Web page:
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Is Chris Christie's weight-loss surgery a 2016 clue?

May 07, 2013|By Michael A. Memoli

WASHINGTON -- New Jersey Gov. Chris Christie, who recently described himself as “the healthiest fat guy you’ve ever seen,” revealed Tuesday that he’s taken a major step toward slimming down.

The Republican told the New York Post that he underwent lap-band stomach surgery over the Presidents Day holiday -- auspicious timing given that news of the procedure is seen as the latest indication that he’s eyeing a White House run in 2016.

Christie, however, denied that the procedure had any political implications, saying the decision was made after pleas from his family to shape up after a milestone birthday.

“I’ve struggled with this issue for 20 years,” he told the newspaper. “For me, this is about turning 50 and looking at my children and wanting to be there for them.”

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Christie checked into a surgery center under a false name on Feb. 16, the Post reported. The procedure, which is less intrusive than gastric bypass surgery, is meant to make individuals feel fuller and cut down on food intake. One analyst told NBC News on Tuesday that Christie could lose 100 pounds if he does cut back on his eating.

Christie’s weight has been a matter of political discussion since his first run for the governor’s office in 2009. The campaign of then-Gov. Jon Corzine drew the Republican hopeful’s ire after it ran a television ad that said he "threw his weight around" in his role as U.S. attorney. Christie called on Corzine to "at least man up and say I'm fat" instead of simply alluding to his health.

Now a national leader in the GOP, Christie has dealt with the issue at times seriously, at times with humor. During a February appearance on CBS' "Late Show with David Letterman," Christie pulled out a doughnut from his blazer and scarfed it down to the hoots of the audience, claiming to enjoy some of the digs Letterman routinely makes on his show.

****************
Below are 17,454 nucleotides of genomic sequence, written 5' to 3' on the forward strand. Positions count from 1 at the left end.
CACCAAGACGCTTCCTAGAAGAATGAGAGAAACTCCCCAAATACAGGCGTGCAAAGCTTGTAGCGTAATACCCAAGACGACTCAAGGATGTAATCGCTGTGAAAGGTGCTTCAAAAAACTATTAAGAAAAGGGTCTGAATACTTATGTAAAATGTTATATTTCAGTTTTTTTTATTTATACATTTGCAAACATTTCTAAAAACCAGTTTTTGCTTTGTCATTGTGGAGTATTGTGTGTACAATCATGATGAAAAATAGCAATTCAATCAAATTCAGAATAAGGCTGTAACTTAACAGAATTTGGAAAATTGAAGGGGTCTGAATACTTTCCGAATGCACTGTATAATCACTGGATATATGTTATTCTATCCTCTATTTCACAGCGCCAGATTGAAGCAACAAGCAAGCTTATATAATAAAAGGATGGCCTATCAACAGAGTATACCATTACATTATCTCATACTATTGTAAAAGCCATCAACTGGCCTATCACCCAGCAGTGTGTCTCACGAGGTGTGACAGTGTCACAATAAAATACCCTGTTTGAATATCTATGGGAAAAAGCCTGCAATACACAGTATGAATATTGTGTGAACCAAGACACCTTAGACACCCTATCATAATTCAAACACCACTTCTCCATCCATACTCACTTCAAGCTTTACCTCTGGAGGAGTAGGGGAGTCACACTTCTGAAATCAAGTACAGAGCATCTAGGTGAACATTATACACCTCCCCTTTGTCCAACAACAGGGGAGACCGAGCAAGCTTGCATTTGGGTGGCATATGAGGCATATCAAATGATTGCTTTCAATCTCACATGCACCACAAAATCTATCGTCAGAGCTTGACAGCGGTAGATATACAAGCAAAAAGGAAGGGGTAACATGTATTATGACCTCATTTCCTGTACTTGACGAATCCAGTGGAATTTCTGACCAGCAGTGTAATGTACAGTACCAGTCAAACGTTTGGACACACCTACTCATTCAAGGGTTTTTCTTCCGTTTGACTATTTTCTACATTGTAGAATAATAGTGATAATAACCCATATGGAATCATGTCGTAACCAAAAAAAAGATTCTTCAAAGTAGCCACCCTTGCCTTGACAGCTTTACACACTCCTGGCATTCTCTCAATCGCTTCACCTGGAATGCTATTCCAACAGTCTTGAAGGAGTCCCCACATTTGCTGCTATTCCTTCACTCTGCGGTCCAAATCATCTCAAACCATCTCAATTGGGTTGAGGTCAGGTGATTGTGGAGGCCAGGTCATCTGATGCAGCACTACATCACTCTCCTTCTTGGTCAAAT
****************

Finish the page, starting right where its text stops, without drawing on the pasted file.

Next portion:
Christie acknowledged concern about his health but claimed his cholesterol and blood sugar were "startlingly good." He later bristled at comments from a former U.S. surgeon general that she worried he would die in office if elected president. He said it was irresponsible to make such a claim without evaluating him.

His surgery came less than two weeks later.

Other past and potential presidential candidates have dropped significant weight in advance of national runs. Former GOP hopeful Mike Huckabee even wrote a book: “Quit Digging Your Grave With A Knife and Fork.” Former Mississippi Gov. Haley Barbour, who was considering a 2012 run for the White House, told reporters in 2010 that if he lost 40 pounds “you'll know I’m either running or got cancer.”

Before any potential run for the White House, Christie will first face New Jersey voters in November in his bid for a second term. His campaign announced Monday that he’s raised over $6 million since beginning the race. His first television ad touts his first-term achievements, including the claim that he “made us proud to say we’re from New Jersey” again.

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michael.memoli@latimes.com

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